It All Started With the Flute . . .

December 17, 2016 at 5:02 pmCategory:Uncategorized

Imagine if the invention of the flute was the first step to the invention of computers? Musicians already know that musical activities can inspire great ideas in other fields. Steven Johnson, writer and researcher on the history of innovation, presents an entertaining and informative video describing how the invention of the flute 40,000 years ago can be connected to the invention of computers. Another prime example of how important music is to the human race (and should be in homes and schools, hint, hint!)

Click on the link to see Johnson’s TedTalk video, it’s surprisingly fun as well as informative!

How Play Leads to Great Inventions

 

Share

Inspired by Pentatonix

December 9, 2016 at 9:08 amCategory:Uncategorized

I believe that much inspiration can be gained by listening to and watching the performances of excellent musicians, whether they perform Classical or pop, are instrumentalists or singers. One of my favorites to listen to and watch is the acapella group Pentatonix.

Especially at this time of year, I find listening to Pentatonix, and watching their videos to be very inspiring.  Their arrangements of Christmas classics combine the familiar beauty of old-fashioned carols with fresh, modern interpretations. Performance-wise they display such perfection of intonation and attention to detail that I think of them as excellent inspiration for what can be achieved by conscientious musicians playing in an ensemble.

From watching them in the videos it is evident that they  listen to each other closely, ALL THE TIME, EVERY SINGLE SECOND, so they can interact and adjust accordingly. I feel like I can almost see how intensely they are listening to each other, blending their individual voices into the overal sound and texture.

They also put the maximum amount of effort and attention into every syllable. It doesn’t matter whether they are singing lead or backup, each singer performs each and every note as if it were the most important note in the song. And their use of different syllables and mouth shapes to create specific sounds (also applicable to wind players, especially flutists!) demonstrates how much thought and pre-planning they put into making each piece of music special.  They are fully invested in making every moment great, because they know that every note counts.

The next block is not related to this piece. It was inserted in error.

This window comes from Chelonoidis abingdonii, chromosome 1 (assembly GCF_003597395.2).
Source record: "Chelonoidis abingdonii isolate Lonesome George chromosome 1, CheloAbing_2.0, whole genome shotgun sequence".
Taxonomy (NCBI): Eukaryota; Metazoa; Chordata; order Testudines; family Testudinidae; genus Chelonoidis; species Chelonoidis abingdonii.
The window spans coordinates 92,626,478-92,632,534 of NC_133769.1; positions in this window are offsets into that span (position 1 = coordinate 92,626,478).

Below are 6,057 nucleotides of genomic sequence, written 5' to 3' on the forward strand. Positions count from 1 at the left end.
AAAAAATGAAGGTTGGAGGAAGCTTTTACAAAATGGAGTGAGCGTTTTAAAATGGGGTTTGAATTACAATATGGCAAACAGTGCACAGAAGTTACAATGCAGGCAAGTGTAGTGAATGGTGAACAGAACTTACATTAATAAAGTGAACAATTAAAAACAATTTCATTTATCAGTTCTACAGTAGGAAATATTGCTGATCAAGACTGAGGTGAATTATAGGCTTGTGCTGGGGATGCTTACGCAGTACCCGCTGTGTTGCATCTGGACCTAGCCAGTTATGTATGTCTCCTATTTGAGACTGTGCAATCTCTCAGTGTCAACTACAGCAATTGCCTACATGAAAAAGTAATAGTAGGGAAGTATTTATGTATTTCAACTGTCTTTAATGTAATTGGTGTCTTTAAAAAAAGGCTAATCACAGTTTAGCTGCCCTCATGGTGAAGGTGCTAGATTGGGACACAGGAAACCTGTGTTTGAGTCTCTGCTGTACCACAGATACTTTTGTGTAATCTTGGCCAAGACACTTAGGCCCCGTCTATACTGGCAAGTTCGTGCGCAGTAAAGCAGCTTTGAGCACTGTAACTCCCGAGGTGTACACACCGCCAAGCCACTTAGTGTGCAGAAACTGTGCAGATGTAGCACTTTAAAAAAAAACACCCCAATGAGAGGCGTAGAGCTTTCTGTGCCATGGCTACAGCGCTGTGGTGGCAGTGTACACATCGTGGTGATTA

For emphasis on intonation in a simple carol, check out Pentonix singing First Noel.

To hear how they approach tunes without lyrics, this link takes you to Pentatonix singing Dance of the Sugar Plum Fairy from the Nutcracker Suite, a fun listen and entertaining video!

And if you want just a little more, this arrangement of Carol of the Bells is fantastic! I hope that as you listen and you sill be inspired to continue developing your musical skills!

Share

More on Improving Intonation With Drone Practice

November 30, 2016 at 9:00 amCategory:Intonation Practice | Practicing the Flute

Image result for intonation

Believe it or not, I am not the only musician who believes that practicing with drone pitches is a great way to develop good intonation skills. Professional saxophonist and Alexander Technique teacher Bill Plake does, too.

If you’ve read more than a couple of posts on Practicing Flutist, my views on why you should practice intonation skills with a drone are pretty obvious. I love it when I find others doing the same things I am doing, but in a slightly different way or to develop different skills.

When I came across Bill Plake’s post about how he workes with a drone, I wanted to share them with you. He even uses drone practice as a way to encourage rhythmic variation in improvisation practice, more proof that the possibilities are endless! So check out this post from his blog on billplakemusic.org to get someone else’s viewpoint on drone practice.

http://billplakemusic.org/2015/08/30/a-highly-effective-and-really-fun-way-to-improve-your-ears/

Share

Intonation Practice Exercise with a Drone 1

November 29, 2016 at 9:50 amCategory:Intonation Practice | Practicing the Flute

Image result for pitch

If you’ve never done intonation exercises with a drone, here is a good way to get started.

First you need a drone generator. This is any device that will play and hold a steady pitch, the drone. Many tuners and tuner apps will sound pitches, electric pianos will sound a pitch as long as a key is depressed, or a cooperative musical friend can provide drone pitches (good practice for both of you!)